Monday, November 28, 2011

Advanced Excel: Macro Examples

Creating Excel spreadsheet macros is a great way to save time and reduce the possibility of human error by automating repetitive processes. Other reasons for learning how to write VBA macros include: standardization, improve efficiency, expand capabilities, and streamline tasks. Macros in Excel are created through two primary methods: the macro recorder or by writing custom code with the macro editor (or even with notepad). Recording is a great way to figure out syntax or a specific, simple task if you are stuck but writing custom code is far superior, especially if you are dealing with multiple Excel files. Here are a few basic, easy lines of code which are helpful to learn when beginning to create macros. Most of these deal with layout or formatting of your spreadsheet. I typically would add these types of commands to the end of my macro after all the data is where I would like it.

To insert a row above an active cell use this code:


Conversely, to insert a  row below the active cell:


To insert a new, blank column to the left of the active, selected cell, use this:


Or, to insert a column to the right of the active cell, change to this:

ActiveCell.EntireColumn.Offset(0, 1).Insert

To delete a column, specify the column number (A being 1, B = 2, and so on):


To add a diagonal line through a range of cells with a macro use the following code:

Range(insert desired range , ie A2:B2).Select
    Selection.Borders(xlDiagonalDown).LineStyle = xlNone
    With Selection.Borders(xlDiagonalUp)
        .LineStyle = xlContinuous
        .ColorIndex = 1
        .TintAndShade = 0
        .Weight = xlThin
    End With

To change the background color to white, select a range of cells then type this:

With Selection.Interior
        .Pattern = xlSolid
        .PatternColorIndex = xlAutomatic
        .ThemeColor = xlThemeColorDark1
        .TintAndShade = 0
        .PatternTintAndShade = 0
    End With

To create a thick border on the right of a cell:

Selection.Borders(xlEdgeRight).Weight = xlThick

Or, make the bottom border thick:

Selection.Borders(xlEdgeBottom).Weight = xlThick

To Autofit a columns width, specify a range:

Read more about creating Excel spreadsheetmacros.

Monday, November 14, 2011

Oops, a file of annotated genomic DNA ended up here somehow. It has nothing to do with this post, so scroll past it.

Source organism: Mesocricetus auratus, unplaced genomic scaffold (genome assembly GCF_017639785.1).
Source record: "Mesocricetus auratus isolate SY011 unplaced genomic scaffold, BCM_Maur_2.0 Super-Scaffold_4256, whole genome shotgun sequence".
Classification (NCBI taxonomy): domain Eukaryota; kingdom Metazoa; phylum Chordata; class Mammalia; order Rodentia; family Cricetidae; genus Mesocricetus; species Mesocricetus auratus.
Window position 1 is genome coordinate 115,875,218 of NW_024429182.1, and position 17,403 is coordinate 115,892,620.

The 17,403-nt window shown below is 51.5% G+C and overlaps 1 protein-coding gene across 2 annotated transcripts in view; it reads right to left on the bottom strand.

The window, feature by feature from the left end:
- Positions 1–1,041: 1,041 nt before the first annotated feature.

How to use the SUMIF formula in Excel

SUMIF is a useful formula to know how to use when creating Microsoft Excel spreadsheet templates. An example I can give is from the world of engineering. Say you have to create a part list or a bill of material (BOM for an assembly, such as a snow blower. The snow blower has multiple parts with have standard parts, such as washers, bolts, nuts, etc,, attached to it. At the bottom of my BOM I want to sum all of the parts for my top level assembly but I don’t want to include the number of standard nuts and bolts. In this case I use the SUMIF formula along with some nifty formatting.

To count the number of parts in a specified column use the =SUMIF() formula. In my case, =SUMIF(K5:K17,">0").
If a number exists in a column which is greater than zero then sum the given range in the column.

One thing that I did was to change the standard part counts, which used to be entered as (1), (2), (3), etc. (entered '(1)). I have since changed this to a new format: -1, -2, -3... yet the entries still look like (1), (2), (3).  This way the SUMIF formula can count the numbers since they are not being recorded as text.  With the numbers being negative it can also make it so the formulas can selectively count them in the different parts of the spreadsheet.  So, when entering parts like weld nuts, nut plates, pin, collars, etc. enter the count as a negative (-) number.  This can either be done as -1 or (1), both will mean the same. I also put in a custom number format so you  no longer have  to type "-1", "-2", etc.  Just enter 1, 2, 3, etc. and the "-" will be placed in front automatically. Little improvements like this go a long way in improving the time it takes to compile one of these massive spreadsheets.

Let me know if you have any questions or concerns and if this format is more or less helpful and an improvement in function and readability.

Monday, November 7, 2011

Why doesn't center alignment macro work?

Troubleshooting Excel macros
I was recently working on an Excel spreadsheet macro to automatically center the text with a cell on the cells within a sheet. This is a VBScript macro executed from a CAD system and exports desired data to an Excel file. I used the following code:

With Excel.Range("A"&"1", "F"&RwNum)

.Font.Name = "Arial"

.Font.Size = 9

.HorizontalAlignment = xlCenter

.VerticalAlignment = xlCenter

.ColumnWidth = 25

.RowHeight = 20

.Borders.LineStyle = xlContinuous

.Borders.Weight = xlThick

.Borders.ColorIndex = 1

.WrapText = True


End With

Well, the Horizontal and Vertical alignment was not working at all. I tried numerous different methods, spellings, etc. Nothing seemed to work. Then I discovered I was missing a line of code. Simply add this statement before the With loop:

Const xlCenter = -4108

Because we're accessing a spreadsheet from outside of Excel the xlCenter constant is not declared which makes VBA treat it as 0. So in our code we need to set a value for xlCenter, hence the code line of: Const xlCenter = -4108. Here are some other values you may need to set if you are formatting or sorting your Excel sheet.

Const xlCenter = -4108
'Const xlAscending = 1
'Const xlYes = 1
'Const xlSortOnValues = 0
'Const xlSortNormal = 0
'Const xlTopToBottom = 1
'Const xlPinYin = 1

To figure out the value number go into excel VBA editor and press crtl+g then type ?xlAscending and it will list the current value.

To sort a list using VBScript as opposed to VBA here is an example code you might need:

'sort parts in numerical order then sort fasteners

Excel.Selection.Sort Excel.Range("G1"),1,Excel.Range("A1"),,1,Excel.Range("B1"),1,1,1,False